Why Employability Skills? Successful careers are built on solid personal and interpersonal skills. Defining, measuring, and building these skills— even naming them— can be challenging. In an effort to leverage and connect the efforts of policy makers, educators, and employers, the U.S. Department of Education compiled the Employability Skills Framework and developed related tools, media and resources.
Click on the framework to learn more
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|Employability Skills Lesson Components|
|Applied Academic Skills
Applied academic skills are evident daily in homework assignments, classwork, and Q&A exchanges during lessons.
Students apply/demonstrate reading skills by interpreting written instructions/project directions and constructing responses, using print and online materials as resources, completing worksheets, and seeking clarification about what they have read.
Students rely on writing skills to construct lab reports, posters, and presentation materials, take notes, and compose responses to essay questions.
Students use computational skills appropriately and make logical choices when analyzing and differentiating among available procedures. Outside of math class, this includes creating/interpreting tables and graphs and organizing/displaying data.
Students follow procedures, experiment, infer, hypothesize (even as simple as "what if we do it this way"), and construct processes to complete a task (can occur outside of math/science classes).
|Critical Thinking Skills
Critical thinking skills are evident in homework, group work, project-based tasks, and presentations.
Students create innovative and novel ideas/solutions and display divergent thinking. This can be seen in oral presentations and creative writing assignments, open-ended tasks, and project design.
Students display analytical and strategic thinking. This can be seen in debating an issue, converging on an understanding, assessing a problem, and questioning (playing devil's advocate).
|Makes sound decisions
Students differentiate between multiple approaches and assess options (could be linked to thinking critically).
Students assess problems involving the use of available resources (personnel and materials) and review multiple strategies for resolving problems (could be linked to thinking creatively).
Students negotiate pros/cons of ideas, approaches, and solutions and analyze options using "if-then" rationale.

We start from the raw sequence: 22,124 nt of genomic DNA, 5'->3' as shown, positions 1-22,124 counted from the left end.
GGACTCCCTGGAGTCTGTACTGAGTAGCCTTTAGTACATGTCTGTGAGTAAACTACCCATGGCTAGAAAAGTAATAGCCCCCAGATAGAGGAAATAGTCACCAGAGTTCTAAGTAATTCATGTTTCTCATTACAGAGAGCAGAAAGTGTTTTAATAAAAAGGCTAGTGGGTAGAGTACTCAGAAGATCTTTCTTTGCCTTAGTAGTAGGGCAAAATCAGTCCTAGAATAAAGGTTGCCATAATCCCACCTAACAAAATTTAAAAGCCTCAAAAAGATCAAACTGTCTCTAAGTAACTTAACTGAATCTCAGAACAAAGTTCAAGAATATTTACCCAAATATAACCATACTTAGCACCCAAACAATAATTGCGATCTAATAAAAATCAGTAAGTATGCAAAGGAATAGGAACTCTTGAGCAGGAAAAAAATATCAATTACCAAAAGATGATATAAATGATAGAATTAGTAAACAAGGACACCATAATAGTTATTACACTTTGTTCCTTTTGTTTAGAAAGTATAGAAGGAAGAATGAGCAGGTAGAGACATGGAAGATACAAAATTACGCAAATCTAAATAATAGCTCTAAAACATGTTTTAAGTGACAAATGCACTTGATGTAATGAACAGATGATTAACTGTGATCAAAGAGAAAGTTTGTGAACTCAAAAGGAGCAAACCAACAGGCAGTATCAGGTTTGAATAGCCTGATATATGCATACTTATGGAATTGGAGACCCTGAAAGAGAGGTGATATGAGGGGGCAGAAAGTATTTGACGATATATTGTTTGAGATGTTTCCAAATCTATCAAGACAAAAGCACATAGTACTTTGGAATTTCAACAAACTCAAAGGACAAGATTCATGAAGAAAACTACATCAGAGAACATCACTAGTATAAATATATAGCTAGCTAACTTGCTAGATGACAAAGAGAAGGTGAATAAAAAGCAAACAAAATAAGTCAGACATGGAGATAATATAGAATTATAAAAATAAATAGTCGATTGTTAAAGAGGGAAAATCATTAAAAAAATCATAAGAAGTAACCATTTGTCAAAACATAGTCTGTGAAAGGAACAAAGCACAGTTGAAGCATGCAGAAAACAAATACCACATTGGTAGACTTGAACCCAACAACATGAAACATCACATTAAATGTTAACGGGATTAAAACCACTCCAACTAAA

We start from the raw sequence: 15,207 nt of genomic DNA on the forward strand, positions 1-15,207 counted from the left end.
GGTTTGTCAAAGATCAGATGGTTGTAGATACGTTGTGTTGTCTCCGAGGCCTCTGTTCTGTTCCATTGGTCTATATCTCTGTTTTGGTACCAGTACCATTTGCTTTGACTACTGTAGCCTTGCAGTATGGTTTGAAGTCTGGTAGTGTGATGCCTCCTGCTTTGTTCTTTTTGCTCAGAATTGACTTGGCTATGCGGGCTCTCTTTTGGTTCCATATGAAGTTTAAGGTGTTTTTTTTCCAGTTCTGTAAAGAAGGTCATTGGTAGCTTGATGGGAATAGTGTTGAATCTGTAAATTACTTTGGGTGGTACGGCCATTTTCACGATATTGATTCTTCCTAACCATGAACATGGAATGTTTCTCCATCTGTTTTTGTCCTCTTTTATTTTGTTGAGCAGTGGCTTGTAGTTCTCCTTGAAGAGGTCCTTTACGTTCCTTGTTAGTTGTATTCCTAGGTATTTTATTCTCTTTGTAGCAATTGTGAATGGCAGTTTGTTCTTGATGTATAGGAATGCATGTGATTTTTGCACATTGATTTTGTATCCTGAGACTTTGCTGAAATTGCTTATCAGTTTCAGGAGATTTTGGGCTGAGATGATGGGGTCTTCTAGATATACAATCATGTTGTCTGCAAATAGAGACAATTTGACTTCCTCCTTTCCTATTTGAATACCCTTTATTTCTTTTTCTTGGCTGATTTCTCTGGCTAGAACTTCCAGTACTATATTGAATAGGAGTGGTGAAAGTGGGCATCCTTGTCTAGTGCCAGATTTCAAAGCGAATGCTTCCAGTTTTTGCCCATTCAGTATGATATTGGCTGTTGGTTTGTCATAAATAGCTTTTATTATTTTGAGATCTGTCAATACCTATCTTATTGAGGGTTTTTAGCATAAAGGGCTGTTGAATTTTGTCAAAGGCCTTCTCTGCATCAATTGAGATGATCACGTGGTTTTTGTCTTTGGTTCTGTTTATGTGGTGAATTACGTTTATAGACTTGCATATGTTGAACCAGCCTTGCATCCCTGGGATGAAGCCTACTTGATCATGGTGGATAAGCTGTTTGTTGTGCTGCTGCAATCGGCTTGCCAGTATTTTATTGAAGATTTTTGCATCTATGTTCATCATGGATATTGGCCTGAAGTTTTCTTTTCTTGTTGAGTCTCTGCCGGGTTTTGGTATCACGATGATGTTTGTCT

Students plan steps, procedures, and/or approaches for addressing tasks. This occurs naturally in most assignments, ranging from solving one problem to completing a long-term project.
Interpersonal skills are almost always displayed when students work in pairs or teams to complete short-term or long-term tasks.
|Understands teamwork and works with others
Students participate in cooperative groups or with a partner, contribute fairly to the task, and show respect to others.
|Responds to customer needs
Students help fellow students understand tasks, find resources, and fulfill assigned roles (think of fellow students as customers).
Students participate as team leaders or effective team members in project assignments and organize work to meet project goals and team roles.
|Negotiates to resolve conflict
Students keep team members on track, suggest altenatives, and discuss options (can be as much about agreement as conflict).
|Respects individual differences
Students listen to and consider all team members' ideas, respond supportively to ideas given in class or in teams, and work well with all teammates.
Personal qualities are routinely displayed in students' everyday actions in the classroom — how they participate in lessons, communicate, contribute to the learning environment, treat their fellow students, and govern themselves.
|Demonstrates responsibility and self-discipline
Students actively participate in class, asking questions, volunteering answers, completing/submitting assignments, and working well in groups.
|Adapts and shows flexibility
Students adapt easily to different modes of instruction and different types of assignments.
Students commit to time-on-task during class and begin work without fanfare.